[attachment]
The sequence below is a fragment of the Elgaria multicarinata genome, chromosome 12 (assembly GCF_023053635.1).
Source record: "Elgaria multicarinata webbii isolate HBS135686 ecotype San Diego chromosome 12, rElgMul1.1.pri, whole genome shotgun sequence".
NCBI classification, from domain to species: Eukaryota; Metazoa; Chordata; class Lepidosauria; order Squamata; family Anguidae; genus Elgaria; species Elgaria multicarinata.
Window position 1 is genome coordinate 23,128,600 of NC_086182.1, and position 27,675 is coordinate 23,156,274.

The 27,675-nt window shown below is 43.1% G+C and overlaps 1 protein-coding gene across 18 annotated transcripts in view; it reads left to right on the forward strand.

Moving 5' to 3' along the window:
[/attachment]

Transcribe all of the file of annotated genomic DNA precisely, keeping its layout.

The sequence below is a fragment of the Elgaria multicarinata genome, chromosome 12 (assembly GCF_023053635.1).
Source record: "Elgaria multicarinata webbii isolate HBS135686 ecotype San Diego chromosome 12, rElgMul1.1.pri, whole genome shotgun sequence".
NCBI classification, from domain to species: Eukaryota; Metazoa; Chordata; class Lepidosauria; order Squamata; family Anguidae; genus Elgaria; species Elgaria multicarinata.
Window position 1 is genome coordinate 23,128,600 of NC_086182.1, and position 27,675 is coordinate 23,156,274.

The 27,675-nt window shown below is 43.1% G+C and overlaps 1 protein-coding gene across 18 annotated transcripts in view; it reads left to right on the forward strand.

Moving 5' to 3' along the window: